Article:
enough course content so that they can make personally meaningful connections. How-
ever, we have subsequently learned that waiting that long has drawbacks, as some stu-
dents begin to disengage from the learning context early in the semester. In college
biology, early assignments are particularly effective for students with a history of poor
performance (Canning, Priniski, & Harackiewicz, 2019). As a result, we now implement
the intervention as early as the second or third week of the semester.
The utility- value intervention is not a one-shot intervention. Rather, it can take repeated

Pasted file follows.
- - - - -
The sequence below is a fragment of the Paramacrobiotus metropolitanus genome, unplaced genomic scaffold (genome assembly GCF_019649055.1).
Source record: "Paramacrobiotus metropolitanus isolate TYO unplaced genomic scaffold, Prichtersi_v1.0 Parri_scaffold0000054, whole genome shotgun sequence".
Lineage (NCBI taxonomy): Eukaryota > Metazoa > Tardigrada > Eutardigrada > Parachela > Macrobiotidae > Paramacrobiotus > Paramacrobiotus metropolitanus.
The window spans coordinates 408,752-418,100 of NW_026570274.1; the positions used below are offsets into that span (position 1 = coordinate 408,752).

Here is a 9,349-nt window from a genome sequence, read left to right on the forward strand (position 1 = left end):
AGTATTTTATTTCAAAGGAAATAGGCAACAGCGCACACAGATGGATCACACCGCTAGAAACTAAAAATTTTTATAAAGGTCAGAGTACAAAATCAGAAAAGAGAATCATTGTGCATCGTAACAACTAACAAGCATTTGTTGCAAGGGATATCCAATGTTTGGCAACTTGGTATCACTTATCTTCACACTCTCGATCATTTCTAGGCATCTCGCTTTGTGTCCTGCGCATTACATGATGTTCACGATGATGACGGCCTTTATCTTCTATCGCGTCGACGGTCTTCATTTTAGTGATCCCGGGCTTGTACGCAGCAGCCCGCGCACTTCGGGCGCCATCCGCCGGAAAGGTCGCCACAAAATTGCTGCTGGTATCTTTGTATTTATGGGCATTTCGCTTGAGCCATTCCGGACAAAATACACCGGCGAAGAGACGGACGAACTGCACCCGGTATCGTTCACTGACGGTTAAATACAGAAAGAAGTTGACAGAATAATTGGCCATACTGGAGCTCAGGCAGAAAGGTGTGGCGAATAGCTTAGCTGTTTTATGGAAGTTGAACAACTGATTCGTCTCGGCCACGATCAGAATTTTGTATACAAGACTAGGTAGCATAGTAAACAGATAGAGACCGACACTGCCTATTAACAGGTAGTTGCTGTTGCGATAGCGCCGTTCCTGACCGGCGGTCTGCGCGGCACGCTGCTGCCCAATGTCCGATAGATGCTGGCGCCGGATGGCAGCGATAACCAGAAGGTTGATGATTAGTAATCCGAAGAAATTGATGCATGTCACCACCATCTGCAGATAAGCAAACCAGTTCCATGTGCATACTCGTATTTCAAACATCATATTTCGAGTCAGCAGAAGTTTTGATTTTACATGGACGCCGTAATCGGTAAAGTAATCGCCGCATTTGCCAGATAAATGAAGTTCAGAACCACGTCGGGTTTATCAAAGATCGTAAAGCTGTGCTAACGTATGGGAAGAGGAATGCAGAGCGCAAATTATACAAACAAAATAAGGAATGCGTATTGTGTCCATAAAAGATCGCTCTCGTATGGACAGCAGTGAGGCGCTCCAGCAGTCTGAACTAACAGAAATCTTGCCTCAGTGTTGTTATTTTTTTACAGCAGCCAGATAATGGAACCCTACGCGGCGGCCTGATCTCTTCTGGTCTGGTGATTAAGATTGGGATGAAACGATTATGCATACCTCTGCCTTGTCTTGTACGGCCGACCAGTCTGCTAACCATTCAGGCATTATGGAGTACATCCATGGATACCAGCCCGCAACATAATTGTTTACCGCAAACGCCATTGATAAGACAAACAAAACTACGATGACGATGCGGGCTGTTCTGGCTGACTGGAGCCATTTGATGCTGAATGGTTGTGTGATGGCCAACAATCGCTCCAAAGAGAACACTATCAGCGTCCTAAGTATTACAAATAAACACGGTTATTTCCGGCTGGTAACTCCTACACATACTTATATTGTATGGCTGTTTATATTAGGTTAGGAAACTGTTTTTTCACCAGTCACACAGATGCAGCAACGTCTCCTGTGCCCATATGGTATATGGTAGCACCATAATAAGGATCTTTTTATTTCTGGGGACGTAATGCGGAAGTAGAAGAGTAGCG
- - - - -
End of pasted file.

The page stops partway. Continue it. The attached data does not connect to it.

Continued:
experiences for students to appreciate the utility value of course material. Hulleman and
Cordray (2009) found that high school science teachers who offered the intervention
more times during the semester had better intervention outcomes than teachers who
offered it fewer times in the semester. In college science courses, it can be difficult for stu-
dents to write personal essays because the norms of scientific writing discourage the use
of personal pronouns, and multiple assignments provide opportunities for feedback and
practice reflecting on connections. For example, Canning et al. (2018) found that three
utility- value assignments were more effective than a single assignment. Anecdotally, we
have seen teachers try to implement a brief utility- value reflection once a week, with the
result that students quickly grew tired of the exercise.
The amount of time one intervention implementation takes students varies based on a